In this update:
My Bill Protecting Medical Patients Passes Senate Committee
The Senate Transportation Committee unanimously passed Senate Bill 167, legislation I sponsored to protect Pennsylvanians suffering from chronic illness from an inconsistency in the state’s driving under the influence (DUI) law that leaves them vulnerable to wrongful criminal conviction.
In the law legalizing medical marijuana, there were protections for employees, professional license holders and those involved in custody litigation. However, the legislation did not address Pennsylvania’s zero-tolerance controlled substance DUI laws. Currently, medical cannabis patients can be arrested, prosecuted and convicted even if they are not impaired.
Senate Bill 167 would treat the medical cannabis patient similarly to one using a prescription narcotic by requiring proof that the motorist is impaired and unable to safely operate a motor vehicle.
While the responsible medical cannabis patient never drives impaired, the risk of a zero-tolerance DUI arrest and prosecution is one of the most serious issues confronting Pennsylvania’s medical cannabis community. My bill would protect this community without sacrificing the safety of our roads.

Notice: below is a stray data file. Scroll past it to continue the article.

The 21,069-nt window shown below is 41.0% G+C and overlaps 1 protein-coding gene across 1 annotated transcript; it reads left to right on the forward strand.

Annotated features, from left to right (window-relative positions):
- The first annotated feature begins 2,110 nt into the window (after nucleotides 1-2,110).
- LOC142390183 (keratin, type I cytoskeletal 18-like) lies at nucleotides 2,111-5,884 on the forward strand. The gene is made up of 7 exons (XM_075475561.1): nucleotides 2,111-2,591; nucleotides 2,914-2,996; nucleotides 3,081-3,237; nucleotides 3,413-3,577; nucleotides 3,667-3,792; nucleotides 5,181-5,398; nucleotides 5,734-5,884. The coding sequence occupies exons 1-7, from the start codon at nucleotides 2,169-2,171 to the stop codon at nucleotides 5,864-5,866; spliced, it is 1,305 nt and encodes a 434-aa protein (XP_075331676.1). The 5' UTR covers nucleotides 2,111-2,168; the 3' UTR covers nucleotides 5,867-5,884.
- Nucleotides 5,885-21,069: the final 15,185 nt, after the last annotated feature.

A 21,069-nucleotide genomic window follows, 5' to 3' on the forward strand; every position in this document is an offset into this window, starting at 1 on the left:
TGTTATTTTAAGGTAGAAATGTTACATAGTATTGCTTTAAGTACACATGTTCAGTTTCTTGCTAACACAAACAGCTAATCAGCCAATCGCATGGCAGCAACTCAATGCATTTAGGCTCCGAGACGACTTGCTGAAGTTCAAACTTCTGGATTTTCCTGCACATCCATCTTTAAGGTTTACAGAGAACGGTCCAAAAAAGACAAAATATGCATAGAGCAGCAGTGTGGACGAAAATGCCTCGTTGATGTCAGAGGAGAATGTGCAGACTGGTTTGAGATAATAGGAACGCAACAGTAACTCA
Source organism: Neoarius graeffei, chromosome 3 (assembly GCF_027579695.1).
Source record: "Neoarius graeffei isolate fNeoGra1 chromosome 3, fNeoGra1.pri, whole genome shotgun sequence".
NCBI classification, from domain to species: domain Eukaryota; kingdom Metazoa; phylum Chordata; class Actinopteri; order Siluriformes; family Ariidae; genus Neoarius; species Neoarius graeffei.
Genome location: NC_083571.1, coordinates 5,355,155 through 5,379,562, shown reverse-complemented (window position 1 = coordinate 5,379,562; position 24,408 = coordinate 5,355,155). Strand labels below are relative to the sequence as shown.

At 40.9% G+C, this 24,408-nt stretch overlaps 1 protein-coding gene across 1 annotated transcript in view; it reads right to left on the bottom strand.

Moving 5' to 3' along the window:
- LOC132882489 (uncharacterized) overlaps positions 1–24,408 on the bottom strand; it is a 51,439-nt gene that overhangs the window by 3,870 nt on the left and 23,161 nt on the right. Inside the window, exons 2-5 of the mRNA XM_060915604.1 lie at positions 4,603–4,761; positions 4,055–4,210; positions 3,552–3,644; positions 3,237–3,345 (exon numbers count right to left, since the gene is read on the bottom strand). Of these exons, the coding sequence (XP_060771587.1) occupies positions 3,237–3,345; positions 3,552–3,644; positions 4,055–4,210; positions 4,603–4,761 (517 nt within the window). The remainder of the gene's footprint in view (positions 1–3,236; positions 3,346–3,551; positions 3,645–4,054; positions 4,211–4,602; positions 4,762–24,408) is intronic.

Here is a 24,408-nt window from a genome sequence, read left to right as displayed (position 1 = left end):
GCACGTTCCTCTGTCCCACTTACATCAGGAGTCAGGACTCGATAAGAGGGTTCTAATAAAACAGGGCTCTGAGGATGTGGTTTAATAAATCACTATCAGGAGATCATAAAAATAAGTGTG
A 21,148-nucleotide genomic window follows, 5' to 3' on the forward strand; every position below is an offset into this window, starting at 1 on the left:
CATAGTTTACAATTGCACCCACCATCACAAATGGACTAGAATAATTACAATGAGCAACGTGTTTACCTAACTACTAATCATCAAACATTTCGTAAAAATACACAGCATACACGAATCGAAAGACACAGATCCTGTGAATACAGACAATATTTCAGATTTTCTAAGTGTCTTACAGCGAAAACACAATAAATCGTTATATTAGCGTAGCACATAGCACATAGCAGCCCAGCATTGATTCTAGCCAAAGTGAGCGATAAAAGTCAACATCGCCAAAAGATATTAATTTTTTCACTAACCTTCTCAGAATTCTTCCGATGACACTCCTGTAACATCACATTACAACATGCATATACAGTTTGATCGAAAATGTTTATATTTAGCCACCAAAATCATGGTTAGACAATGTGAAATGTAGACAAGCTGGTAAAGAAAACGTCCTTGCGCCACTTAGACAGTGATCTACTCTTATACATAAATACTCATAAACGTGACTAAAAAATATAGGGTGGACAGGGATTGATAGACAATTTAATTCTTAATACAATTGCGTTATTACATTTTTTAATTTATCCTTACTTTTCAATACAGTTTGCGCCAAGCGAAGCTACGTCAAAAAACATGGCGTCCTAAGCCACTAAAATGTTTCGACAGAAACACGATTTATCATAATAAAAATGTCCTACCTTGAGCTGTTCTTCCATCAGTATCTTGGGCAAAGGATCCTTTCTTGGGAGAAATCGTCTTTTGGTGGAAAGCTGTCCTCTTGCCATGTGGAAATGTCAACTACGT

The bill now moves to the full Senate for consideration.
Free Barbecue Picnic for Veterans and Service Members on July 15
I invite veterans and active duty service members of the 46th District and their families to attend a veterans appreciation barbecue picnic on Friday, July 15, from 5-8 p.m. at Mingo Creek Park, 3111 Route 136, Finleyville, pavilion 7.
This picnic is an opportunity to thank the men and women who have sacrificed their time and put their lives on hold to defend our great country. Of course, it is also about their families, who lived without their loved ones, often in fear for their safety when they were gone. I encourage all veterans and active duty members of the 46th District and their spouses to attend.
Space is limited for the picnic, so veterans and their families are asked to RSVP by Friday, July 8, online at SenatorBartolotta.com/Veterans-BBQ or by calling Bartolotta’s district office at 724-225-4380.
Wolf Administration Plan to Toll Interstate Bridges Halted by Court
In a major win for motorists and communities near interstate highways, the Commonwealth Court of Pennsylvania issued a ruling blocking the Wolf Administration from moving forward with its plan to toll nine interstate bridges across the state.